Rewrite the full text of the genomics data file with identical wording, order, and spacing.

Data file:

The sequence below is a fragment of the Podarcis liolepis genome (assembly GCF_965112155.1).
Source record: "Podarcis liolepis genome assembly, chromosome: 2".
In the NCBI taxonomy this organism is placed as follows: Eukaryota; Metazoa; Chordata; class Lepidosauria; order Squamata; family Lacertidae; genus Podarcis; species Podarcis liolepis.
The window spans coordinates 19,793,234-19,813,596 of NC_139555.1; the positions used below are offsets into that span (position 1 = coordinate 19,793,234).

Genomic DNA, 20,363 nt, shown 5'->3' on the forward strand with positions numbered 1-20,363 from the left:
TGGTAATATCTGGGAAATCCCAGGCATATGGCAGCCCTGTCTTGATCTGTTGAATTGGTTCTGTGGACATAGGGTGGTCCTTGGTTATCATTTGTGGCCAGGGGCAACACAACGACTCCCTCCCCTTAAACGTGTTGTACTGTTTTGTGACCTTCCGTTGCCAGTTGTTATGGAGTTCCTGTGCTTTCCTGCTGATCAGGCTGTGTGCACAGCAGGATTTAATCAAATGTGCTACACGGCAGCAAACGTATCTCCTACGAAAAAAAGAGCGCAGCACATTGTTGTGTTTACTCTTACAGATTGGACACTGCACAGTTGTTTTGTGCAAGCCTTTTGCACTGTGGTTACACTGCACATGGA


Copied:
The sequence below is a fragment of the Podarcis liolepis genome (assembly GCF_965112155.1).
Source record: "Podarcis liolepis genome assembly, chromosome: 2".
In the NCBI taxonomy this organism is placed as follows: Eukaryota; Metazoa; Chordata; class Lepidosauria; order Squamata; family Lacertidae; genus Podarcis; species Podarcis liolepis.
The window spans coordinates 19,793,234-19,813,596 of NC_139555.1; the positions used below are offsets into that span (position 1 = coordinate 19,793,234).

Genomic DNA, 20,363 nt, shown 5'->3' on the forward strand with positions numbered 1-20,363 from the left:
TGGTAATATCTGGGAAATCCCAGGCATATGGCAGCCCTGTCTTGATCTGTTGAATTGGTTCTGTGGACATAGGGTGGTCCTTGGTTATCATTTGTGGCCAGGGGCAACACAACGACTCCCTCCCCTTAAACGTGTTGTACTGTTTTGTGACCTTCCGTTGCCAGTTGTTATGGAGTTCCTGTGCTTTCCTGCTGATCAGGCTGTGTGCACAGCAGGATTTAATCAAATGTGCTACACGGCAGCAAACGTATCTCCTACGAAAAAAAGAGCGCAGCACATTGTTGTGTTTACTCTTACAGATTGGACACTGCACAGTTGTTTTGTGCAAGCCTTTTGCACTGTGGTTACACTGCACATGGA